That’s why the most important economic event of recent times is not the latest rise in interest rates, it’s last month’s State of the Environment report – whose release was delayed until we found a government with the courage to break the bad news.
The report’s significance is not only its roll call of how much damage we’ve done so far, but its account of the way that damage is damaging the humans who’ve done it.
We’ve been damaging the environment in many ways – loss of habitat and species, introduction of invasive animals and plants, pollution and waste disposal, salinity and other damage to soil and waterways, overfishing – but the greatest single source of damage, of course , is climate change.
The five-yearly report brings the bad news that climate change is compounding all the other problems. And whereas previous reports warned of future damage from climate change, this one shows it’s already happening – and getting worse.
It documents the extreme floods, droughts, heatwaves, storms and bushfires that have occurred across Australia in the past five years. The immediate effects have been millions of animals killed and habitats burned, enormous areas of reef bleached, and people’s livelihoods and homes lost.
But there are many longer-term effects still to play out. Extreme conditions put immense stress on species already threatened by habitat loss and invasive species. An extreme heatwave in 2018, for example, killed 23,000 spectacled flying foxes, making them an endangered species.
Many of our ecosystems have evolved to rebound from bushfires. But now that the fires are coming more often and are more intense, the bush doesn’t have enough time to recover, which scientists expect will make it weedy – only those species that live fast and reproduce quickly will thrive.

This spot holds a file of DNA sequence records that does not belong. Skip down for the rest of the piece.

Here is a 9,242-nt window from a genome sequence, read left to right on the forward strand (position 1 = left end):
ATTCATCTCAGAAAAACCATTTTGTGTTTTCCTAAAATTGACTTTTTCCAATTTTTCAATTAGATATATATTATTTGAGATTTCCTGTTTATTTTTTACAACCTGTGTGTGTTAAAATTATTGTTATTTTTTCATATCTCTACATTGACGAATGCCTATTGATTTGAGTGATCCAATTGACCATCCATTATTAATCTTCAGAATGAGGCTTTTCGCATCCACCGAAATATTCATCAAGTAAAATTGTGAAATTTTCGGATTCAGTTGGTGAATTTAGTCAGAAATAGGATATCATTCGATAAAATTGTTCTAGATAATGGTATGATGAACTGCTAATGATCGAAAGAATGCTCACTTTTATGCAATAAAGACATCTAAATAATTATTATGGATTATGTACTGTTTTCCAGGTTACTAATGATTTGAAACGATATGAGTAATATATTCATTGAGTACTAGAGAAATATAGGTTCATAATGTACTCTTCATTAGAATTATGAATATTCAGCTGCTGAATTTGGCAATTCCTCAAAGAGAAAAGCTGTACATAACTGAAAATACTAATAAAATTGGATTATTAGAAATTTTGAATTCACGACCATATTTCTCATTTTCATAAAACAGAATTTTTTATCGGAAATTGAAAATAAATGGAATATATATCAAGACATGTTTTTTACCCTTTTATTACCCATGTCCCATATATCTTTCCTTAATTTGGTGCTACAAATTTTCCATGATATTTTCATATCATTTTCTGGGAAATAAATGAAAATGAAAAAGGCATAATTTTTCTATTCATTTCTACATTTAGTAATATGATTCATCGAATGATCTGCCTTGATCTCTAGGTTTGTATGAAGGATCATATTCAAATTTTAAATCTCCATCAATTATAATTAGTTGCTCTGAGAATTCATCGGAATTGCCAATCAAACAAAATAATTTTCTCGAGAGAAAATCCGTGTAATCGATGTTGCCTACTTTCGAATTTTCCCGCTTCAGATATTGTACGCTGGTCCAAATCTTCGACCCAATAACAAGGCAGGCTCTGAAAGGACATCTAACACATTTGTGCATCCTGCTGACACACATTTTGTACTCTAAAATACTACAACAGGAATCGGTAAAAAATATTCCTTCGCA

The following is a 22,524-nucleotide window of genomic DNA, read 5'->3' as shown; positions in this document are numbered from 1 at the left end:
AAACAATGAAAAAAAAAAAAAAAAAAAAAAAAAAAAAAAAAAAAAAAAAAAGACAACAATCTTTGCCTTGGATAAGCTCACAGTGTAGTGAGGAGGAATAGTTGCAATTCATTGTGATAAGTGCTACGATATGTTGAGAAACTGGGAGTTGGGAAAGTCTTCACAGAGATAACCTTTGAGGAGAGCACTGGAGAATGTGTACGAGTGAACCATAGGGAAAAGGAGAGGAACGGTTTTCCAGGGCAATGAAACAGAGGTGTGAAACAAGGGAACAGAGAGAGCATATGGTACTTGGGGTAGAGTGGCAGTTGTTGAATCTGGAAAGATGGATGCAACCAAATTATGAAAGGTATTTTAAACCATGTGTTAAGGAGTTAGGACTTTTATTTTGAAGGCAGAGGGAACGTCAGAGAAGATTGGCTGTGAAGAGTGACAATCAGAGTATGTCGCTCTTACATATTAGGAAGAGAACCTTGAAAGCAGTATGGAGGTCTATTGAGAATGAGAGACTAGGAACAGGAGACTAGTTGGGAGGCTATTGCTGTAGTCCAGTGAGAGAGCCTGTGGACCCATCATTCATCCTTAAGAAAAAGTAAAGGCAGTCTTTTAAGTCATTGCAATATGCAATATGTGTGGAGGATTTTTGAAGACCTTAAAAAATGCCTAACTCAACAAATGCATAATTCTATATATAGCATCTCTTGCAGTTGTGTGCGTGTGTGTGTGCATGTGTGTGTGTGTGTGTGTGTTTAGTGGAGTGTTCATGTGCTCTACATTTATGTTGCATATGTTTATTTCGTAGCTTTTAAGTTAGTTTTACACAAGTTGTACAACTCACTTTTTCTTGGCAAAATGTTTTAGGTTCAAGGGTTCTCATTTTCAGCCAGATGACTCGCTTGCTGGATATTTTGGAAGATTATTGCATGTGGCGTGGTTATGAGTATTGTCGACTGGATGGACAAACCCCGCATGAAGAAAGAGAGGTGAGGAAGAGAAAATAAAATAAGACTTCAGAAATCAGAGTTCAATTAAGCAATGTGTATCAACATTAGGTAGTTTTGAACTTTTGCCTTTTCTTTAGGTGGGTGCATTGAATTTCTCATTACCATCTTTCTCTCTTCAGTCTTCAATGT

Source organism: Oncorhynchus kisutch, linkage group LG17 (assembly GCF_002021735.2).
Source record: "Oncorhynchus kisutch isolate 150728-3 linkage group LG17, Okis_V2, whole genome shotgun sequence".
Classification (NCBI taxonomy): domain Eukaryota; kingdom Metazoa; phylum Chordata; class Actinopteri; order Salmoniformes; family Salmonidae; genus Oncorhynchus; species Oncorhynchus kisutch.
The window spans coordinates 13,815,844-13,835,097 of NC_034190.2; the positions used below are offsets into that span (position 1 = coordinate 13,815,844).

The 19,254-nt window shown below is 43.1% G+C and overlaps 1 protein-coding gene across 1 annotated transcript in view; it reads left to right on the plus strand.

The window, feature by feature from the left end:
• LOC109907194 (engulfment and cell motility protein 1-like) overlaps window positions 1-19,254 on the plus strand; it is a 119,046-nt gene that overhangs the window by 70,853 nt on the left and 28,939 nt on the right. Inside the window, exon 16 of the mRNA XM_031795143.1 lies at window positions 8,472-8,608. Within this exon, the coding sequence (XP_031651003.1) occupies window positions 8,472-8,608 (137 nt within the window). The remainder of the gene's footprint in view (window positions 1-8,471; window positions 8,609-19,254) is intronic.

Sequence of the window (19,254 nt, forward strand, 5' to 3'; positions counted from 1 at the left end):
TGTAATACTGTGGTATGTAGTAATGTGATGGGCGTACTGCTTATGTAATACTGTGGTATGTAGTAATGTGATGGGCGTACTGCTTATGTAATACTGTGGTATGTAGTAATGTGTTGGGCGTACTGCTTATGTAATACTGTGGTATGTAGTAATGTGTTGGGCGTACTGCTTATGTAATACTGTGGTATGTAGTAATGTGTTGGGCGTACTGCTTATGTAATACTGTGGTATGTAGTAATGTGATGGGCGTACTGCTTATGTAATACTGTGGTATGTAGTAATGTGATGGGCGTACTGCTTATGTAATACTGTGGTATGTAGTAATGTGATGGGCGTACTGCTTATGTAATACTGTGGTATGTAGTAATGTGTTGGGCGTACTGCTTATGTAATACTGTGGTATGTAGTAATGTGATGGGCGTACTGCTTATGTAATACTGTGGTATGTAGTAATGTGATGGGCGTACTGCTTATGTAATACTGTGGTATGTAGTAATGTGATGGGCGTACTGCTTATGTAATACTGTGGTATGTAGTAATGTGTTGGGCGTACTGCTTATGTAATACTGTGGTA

But enough about plants and animals, what about us? While cyclones, floods and bushfires directly destroy our homes and landscapes, Professor Emma Johnston, of Sydney University and an author of the report, writes that heatwaves kill more people in Australia than any other extreme event.
Heatwave intensity has increased by a third over the past two decades. And climate change worsens air quality through dust, smoke and emissions. The Black Summer of 2019-20 exposed more than 80 per cent of our population to smoke, killing about 420 people.
As Liz Hanna and Mark Howden, of the Australian National University, remind us, clean air is just one of the “ecosystem services” the environment provides to you and me in the economy. Another is clean food. A lot of our recent complaints about the cost of living – the high cost of meat and vegetables, the mythical $10 iceberg lettuce – come from the delayed effect of the drought and the recent effect of the floods.
Yet another service is clean water. But many country towns had to truck in water during the last drought. Land clearing affects water quality. Run-off from agriculture damages water ecosystems and encourages algal bloom and species loss. More than 4 million people depend on the Murray-Darling rivers for their water, but the catchments are rated as poor or very poor.
Finally, the report reminds us that contact with (healthy) nature is associated with mental health benefits, promotes physical activity and contributes to overall wellbeing. Biodiversity and green and blue spaces in cities are linked to stress reduction and mood improvement, increased respiratory health, and lower rates of depression and blood pressure. Enjoy ’em while they last.
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